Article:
“Workers are being asked if they have an Irish language qualification, how competent they are in Irish, if they would be willing to deal with enquiries from the public in Irish and if they would be willing to take a course in Irish. Staff are even asked if they would like to take such a course during working hours!” Reilly wrote to the News Letter.

Reilly added that council staff members who had contacted him expressed concern that their lack of knowledge of Irish or interest in learning Irish could harm their promotion prospects.

“It is clear to me that the implication of the audit is that having Irish will be a distinct advantage when working for the council,” he added. “This is wrong and discriminatory against the Protestant community.”

So here we have a government entity which, as part of its responsibility to serve its citizenry, seeks to assess the Irish-speaking capabilities of its employees. Understanding that not all employees may be able to speak Irish, it asks if they would be interested in taking a course in the language during working hours.

The council is willing to pay to enable employees to learn another language, to help them better serve the populace. But an elected official finds fault with that. Not because of the potential cost, or because it would potentially leave the council staff shorthanded during working hours, but because it somehow discriminates against the Protestant community.

As I noted when I first learned of this on the blog An Sionnach Fionn, I wish someone would pay me to learn a second language.

The only thing that’s seems unfair is that the people of Mourne find themselves represented by an ignorant ass who is either kowtowing to a handful of bigots who don’t want to learn Irish because they see it as the language of Catholics, or is grandstanding in a bid to lock up votes for the next election.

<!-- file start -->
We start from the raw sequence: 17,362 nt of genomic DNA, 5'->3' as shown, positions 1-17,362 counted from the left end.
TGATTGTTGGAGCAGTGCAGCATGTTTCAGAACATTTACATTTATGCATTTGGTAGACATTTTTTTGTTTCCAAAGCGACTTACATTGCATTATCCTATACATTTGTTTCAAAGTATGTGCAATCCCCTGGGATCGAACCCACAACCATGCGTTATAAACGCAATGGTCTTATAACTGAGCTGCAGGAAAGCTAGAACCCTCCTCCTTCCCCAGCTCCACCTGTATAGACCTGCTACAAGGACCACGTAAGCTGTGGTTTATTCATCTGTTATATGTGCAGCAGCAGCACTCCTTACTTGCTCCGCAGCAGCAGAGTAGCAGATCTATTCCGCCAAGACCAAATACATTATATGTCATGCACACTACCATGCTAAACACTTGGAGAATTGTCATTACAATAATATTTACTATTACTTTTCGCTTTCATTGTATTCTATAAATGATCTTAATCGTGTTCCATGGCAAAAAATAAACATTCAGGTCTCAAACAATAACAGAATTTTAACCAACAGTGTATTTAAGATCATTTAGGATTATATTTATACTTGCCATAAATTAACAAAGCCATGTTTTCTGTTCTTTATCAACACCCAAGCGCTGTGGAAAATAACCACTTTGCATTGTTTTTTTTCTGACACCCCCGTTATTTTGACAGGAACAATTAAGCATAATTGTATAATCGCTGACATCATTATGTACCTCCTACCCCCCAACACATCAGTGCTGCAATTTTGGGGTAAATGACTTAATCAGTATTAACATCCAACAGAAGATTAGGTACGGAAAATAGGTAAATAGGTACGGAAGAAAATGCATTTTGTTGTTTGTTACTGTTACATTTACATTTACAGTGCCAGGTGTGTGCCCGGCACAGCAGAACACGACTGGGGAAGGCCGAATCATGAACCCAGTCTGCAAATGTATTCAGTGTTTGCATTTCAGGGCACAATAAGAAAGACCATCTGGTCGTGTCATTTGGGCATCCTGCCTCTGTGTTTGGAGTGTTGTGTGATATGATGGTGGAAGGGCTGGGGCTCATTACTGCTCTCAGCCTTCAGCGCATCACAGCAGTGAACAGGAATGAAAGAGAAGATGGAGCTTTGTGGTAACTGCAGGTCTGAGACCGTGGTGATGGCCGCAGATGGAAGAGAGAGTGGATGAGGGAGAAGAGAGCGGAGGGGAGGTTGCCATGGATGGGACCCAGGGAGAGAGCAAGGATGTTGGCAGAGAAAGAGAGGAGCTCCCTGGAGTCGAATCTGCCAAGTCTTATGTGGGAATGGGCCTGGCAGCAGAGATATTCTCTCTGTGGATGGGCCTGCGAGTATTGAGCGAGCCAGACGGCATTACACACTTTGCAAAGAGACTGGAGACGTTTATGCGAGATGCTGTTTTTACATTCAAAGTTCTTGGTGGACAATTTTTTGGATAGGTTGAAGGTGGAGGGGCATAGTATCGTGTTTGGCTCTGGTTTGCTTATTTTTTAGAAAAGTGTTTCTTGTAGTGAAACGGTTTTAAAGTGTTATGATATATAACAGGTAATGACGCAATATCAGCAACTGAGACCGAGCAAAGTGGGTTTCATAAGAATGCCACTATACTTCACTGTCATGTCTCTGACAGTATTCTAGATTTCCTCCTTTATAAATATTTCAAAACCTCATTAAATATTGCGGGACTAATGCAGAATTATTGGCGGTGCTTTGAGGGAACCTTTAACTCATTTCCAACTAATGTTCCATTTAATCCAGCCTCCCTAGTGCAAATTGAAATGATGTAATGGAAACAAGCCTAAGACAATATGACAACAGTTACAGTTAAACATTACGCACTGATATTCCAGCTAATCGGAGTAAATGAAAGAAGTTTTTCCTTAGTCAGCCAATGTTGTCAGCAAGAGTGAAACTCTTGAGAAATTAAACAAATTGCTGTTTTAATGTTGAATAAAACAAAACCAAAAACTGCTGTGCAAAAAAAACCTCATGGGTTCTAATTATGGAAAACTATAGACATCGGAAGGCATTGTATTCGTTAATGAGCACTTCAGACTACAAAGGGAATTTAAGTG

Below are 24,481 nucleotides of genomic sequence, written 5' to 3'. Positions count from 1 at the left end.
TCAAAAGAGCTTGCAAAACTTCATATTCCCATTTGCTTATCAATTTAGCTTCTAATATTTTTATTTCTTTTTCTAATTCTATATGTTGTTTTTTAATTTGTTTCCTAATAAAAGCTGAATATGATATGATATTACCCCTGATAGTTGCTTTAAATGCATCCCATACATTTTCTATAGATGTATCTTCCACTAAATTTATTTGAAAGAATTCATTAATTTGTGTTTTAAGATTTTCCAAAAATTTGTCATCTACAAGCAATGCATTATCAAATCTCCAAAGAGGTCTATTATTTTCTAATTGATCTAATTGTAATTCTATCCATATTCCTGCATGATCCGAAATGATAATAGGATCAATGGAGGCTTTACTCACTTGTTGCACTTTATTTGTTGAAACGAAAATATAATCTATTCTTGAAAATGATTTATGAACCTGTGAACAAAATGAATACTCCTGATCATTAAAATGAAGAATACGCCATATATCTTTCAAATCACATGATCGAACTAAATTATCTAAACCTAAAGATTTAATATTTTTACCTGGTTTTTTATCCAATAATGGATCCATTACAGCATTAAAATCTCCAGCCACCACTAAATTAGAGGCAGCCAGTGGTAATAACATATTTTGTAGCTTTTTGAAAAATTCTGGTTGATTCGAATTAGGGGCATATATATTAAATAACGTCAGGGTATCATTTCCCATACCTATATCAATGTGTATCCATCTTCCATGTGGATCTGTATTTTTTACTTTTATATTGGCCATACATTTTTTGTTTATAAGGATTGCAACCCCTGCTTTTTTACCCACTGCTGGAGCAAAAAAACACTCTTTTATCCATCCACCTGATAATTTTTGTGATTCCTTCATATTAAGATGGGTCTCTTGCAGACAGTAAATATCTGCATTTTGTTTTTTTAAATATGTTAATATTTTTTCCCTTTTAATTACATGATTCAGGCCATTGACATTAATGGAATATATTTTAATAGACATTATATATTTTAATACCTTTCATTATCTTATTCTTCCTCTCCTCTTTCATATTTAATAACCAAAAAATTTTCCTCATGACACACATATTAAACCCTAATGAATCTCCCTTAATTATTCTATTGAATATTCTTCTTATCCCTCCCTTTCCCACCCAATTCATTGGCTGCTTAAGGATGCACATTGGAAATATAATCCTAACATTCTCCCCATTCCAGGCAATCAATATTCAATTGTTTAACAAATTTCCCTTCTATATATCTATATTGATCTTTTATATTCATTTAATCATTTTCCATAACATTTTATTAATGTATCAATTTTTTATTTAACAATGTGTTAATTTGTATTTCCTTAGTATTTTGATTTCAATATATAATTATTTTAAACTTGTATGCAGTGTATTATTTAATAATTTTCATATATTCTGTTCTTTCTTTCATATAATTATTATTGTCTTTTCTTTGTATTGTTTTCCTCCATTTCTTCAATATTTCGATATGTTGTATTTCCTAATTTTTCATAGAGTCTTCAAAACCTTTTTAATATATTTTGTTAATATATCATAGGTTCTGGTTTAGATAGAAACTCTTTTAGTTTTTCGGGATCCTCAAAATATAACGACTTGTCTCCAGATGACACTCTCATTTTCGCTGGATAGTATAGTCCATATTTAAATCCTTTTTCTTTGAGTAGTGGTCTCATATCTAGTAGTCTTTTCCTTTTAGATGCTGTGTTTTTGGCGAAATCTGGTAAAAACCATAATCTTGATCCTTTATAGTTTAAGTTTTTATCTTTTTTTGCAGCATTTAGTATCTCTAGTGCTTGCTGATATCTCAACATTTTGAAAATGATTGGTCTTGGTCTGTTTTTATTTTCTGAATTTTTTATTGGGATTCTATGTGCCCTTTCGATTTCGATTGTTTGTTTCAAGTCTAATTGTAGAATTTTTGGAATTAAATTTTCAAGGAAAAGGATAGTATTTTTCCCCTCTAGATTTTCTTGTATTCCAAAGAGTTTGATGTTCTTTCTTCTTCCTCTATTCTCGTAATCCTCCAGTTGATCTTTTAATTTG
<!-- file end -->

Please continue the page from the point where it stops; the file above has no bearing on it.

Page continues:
I don’t know what the threshold should be for having civil staff learn different languages to serve a polyglot population, but clearly there are many regions that would benefit from having some understanding of the language(s) of those they serve, whether it’s Irish in Northern Ireland, Spanish in parts of the United States, French in parts of Canada, etc., etc.

Public service isn’t about bending the job to the employee’s whims, but adapting to what the populace needs, when possible.

If Reilly has his way, services that could be better provided by a staff at least somewhat conversant in Irish would either go undelivered, or be delivered in a decidedly less efficient manner. Either way, some of Reilly’s constitutents would lose – but he’d rather pander than serve all of the public.

(Top: Henry Reilly, councillor on the Newry, Mourne and Down District Council representing the Mourne area.)

Ability to sustain pearly platitudes dwindling rapidly

sustainable

Yet another word battered into meaningless by overuse and corporate marketing.

Here’s a hint: once the big boys of industry start littering their advertising with a specific term, such “sustainable” or “going green” or “giving back,” that term has probably not only been utterly co-opted, but lost any real meaning.

Sustainability, or its elite cousin, “sustainable development,” always seemed like a loaded term, anyway – another way of saying that a small group somewhere thinks it should have the ability to control how a much larger segment of people live their lives, based on what the smaller group believes is in everyone’s best interests.

The goal of sustainability is what’s best for the planet. The problem is, who’s determining what’s best for whom, and what the cost in economic, political and intellectual liberty?

Most of us, say, can agree it would be nice if the Amazon wasn’t stripped to look like a World War I battlefield. But is it right to tell the dirt-poor Brazilian farmer, trying to scratch out of a living, that he can no longer clear trees to grow crops to feed his family and try to earn a living, so that first-world do-gooders can feel like they’ve effected change?